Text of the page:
There were no big 20-point leads and no dramatic comeback finishes. Instead, fans were treated to a classic shootout. The San Miguel Beermen had the last laugh as they had the hotter hand and played just enough defense in the final six minutes to pull away 114-108 and take a 2-1 series lead against the Rain or Shine Elasto Painters. They are now one win away from a return trip to the finals.

SMB didn’t need to wait long as their hot shooting from Game 2 continued on to the very first quarter. Alex Cabagnot contributed back-to-back-to-back threes en route to his 13 points in the period. That set the tone offensively all night for his team. ROS kept in step thanks to, who else, Wendell McKines. Despite better effort to push him away from the paint, he still made his jumpers and ended the period perfect from the field to lead ROS 27-26. In the second quarter, SMB relied on June Mar Fajardo down low. In addition to the points he scored, he got both Raymond Almazan and McKines into foul trouble early (four and three personal fouls respectively). That helped SMB take a slight two-point lead at the half 56-54. Sparks were definitely flying in the first half. Gabe Norwood shoved Arwind Santos (yes, you read that right) after being hit by an elbow on a rebound play. A quarter later, Chris Ross threw the ball at McKines’ back out of frustration. They had some choice words afterwards. That would be a theme for the entire game as it was a tad more physical than the first two contests.

In the third period, Cabagnot played facilitator as he ran a bevy of pick and rolls with Fajardo to start off. With both of them being big scoring threats, the Elasto Painters were forced to collapse and leave the perimeter open. Marcio Lassiter was one of those who took advantage, hitting three treys in the period. SMB seemed to have found their answer on both ends as they held a 10-point lead, their biggest of the game, twice. ROS had a furious answer thanks once again to their import before SMB settled for an 89-82 margin. The fourth quarter was pretty much big shot after big shot as threes were answered with more threes. ROS went with the the small ball lineup (McKines at the five, Norwood at the four) that erased SMB’s 20-point lead in Game 2. In response, SMB went small as well especially after Fajardo picked up his fifth foul early with Arizona Reid and Santos up front. With the weight of being their anchor inside on his shoulders, Reid answered in kind as he had 11 points in the period, including a seven-straight stretch. On the other end, Leo Austria’s zone worked wonders once again in forcing ROS to shoot threes and making it difficult to get the ball down to McKines. A dagger of a three from Cabagnot sealed the deal and SMB finally pulled away with the victory.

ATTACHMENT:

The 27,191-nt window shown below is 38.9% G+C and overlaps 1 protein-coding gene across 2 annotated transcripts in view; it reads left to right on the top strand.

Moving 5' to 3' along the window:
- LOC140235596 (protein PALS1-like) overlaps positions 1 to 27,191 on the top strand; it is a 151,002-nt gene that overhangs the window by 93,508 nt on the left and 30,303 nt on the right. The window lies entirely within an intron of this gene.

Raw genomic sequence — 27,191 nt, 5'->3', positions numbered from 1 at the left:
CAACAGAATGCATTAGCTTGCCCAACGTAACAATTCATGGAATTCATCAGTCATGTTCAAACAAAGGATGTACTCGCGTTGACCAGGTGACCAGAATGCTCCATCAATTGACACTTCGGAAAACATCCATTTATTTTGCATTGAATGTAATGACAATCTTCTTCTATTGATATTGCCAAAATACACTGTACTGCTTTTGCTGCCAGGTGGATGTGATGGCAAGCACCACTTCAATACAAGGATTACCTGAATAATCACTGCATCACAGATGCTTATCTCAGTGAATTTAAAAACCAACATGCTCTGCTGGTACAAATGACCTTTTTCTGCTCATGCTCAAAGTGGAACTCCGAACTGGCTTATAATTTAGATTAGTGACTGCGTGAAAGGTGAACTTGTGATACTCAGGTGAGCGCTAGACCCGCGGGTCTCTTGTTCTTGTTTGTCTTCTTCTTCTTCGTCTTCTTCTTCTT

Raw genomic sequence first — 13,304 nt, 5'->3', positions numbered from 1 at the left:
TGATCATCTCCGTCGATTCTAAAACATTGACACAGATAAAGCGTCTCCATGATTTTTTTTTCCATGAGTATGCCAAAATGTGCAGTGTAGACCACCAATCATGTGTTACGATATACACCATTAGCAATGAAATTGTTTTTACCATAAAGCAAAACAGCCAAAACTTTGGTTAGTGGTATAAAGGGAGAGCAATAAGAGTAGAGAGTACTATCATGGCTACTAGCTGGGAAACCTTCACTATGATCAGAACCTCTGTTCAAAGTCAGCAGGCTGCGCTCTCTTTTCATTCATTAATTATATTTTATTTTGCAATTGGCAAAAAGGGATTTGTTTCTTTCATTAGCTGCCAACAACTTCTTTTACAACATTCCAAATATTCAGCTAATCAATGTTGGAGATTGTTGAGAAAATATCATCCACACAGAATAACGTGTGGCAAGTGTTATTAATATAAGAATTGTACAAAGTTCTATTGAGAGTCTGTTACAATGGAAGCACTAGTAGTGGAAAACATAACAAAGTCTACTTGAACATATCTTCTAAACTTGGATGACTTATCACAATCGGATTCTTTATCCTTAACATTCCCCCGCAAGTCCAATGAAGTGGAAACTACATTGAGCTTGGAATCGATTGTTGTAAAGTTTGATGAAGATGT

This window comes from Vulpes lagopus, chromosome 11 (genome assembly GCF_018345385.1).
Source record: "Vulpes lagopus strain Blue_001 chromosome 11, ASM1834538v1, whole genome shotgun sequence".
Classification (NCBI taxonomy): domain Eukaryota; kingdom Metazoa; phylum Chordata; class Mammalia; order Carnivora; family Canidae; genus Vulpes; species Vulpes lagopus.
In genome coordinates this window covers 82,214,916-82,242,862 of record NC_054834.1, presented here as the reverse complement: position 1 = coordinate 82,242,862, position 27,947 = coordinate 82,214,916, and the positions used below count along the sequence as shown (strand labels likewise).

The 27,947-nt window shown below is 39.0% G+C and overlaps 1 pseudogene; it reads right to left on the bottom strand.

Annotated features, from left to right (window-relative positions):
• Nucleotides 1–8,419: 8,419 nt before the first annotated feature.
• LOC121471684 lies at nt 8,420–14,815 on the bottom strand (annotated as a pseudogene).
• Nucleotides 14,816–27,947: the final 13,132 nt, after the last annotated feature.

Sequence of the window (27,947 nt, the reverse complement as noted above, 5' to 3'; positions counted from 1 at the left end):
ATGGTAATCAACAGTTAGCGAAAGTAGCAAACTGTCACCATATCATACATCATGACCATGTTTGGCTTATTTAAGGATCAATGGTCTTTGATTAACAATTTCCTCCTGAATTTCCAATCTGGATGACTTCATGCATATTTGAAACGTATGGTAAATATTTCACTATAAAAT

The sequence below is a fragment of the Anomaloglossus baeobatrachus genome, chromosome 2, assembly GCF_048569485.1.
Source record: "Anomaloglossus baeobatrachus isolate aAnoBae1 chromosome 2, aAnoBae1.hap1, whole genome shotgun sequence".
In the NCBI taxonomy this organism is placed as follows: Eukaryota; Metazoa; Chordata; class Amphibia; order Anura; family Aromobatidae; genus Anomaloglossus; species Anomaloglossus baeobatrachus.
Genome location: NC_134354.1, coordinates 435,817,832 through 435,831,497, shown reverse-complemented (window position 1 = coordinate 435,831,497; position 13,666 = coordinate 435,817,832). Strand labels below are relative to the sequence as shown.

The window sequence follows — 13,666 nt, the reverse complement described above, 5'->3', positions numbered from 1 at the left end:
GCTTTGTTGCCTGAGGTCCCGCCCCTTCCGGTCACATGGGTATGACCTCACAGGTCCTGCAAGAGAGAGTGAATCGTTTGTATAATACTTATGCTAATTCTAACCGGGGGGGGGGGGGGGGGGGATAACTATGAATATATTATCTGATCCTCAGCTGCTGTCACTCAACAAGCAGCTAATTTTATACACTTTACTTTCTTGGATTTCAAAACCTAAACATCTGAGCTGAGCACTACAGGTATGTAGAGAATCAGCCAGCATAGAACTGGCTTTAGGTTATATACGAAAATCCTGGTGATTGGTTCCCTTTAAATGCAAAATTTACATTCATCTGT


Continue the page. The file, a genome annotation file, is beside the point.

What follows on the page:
By The Numbers